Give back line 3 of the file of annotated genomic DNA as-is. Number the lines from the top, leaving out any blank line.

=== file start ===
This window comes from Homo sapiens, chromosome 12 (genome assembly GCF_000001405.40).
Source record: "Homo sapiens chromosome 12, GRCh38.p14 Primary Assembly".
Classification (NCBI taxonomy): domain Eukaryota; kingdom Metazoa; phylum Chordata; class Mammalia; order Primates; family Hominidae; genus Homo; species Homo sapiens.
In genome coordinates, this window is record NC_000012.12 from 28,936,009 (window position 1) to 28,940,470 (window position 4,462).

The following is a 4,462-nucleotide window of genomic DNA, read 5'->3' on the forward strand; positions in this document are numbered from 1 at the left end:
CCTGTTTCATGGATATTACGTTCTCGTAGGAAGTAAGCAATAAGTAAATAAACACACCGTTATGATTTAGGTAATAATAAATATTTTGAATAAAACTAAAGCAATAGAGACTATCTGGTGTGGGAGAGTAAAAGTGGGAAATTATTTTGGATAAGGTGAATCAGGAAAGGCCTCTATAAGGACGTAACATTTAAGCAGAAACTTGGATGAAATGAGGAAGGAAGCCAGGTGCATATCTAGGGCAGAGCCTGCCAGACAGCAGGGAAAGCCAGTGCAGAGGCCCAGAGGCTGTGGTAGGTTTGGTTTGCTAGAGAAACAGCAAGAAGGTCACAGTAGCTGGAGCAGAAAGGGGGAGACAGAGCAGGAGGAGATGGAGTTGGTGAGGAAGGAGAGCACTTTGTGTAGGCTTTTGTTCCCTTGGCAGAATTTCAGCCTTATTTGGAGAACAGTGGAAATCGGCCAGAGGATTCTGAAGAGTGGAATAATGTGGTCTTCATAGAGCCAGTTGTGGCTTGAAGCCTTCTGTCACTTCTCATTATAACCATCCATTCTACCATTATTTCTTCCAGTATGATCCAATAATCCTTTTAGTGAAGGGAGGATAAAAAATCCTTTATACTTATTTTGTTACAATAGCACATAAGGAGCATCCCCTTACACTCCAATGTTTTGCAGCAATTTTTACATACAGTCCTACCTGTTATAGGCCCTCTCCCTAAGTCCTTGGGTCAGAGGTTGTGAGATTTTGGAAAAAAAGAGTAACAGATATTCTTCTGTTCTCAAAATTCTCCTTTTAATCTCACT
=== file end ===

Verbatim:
Classification (NCBI taxonomy): domain Eukaryota; kingdom Metazoa; phylum Chordata; class Mammalia; order Primates; family Hominidae; genus Homo; species Homo sapiens.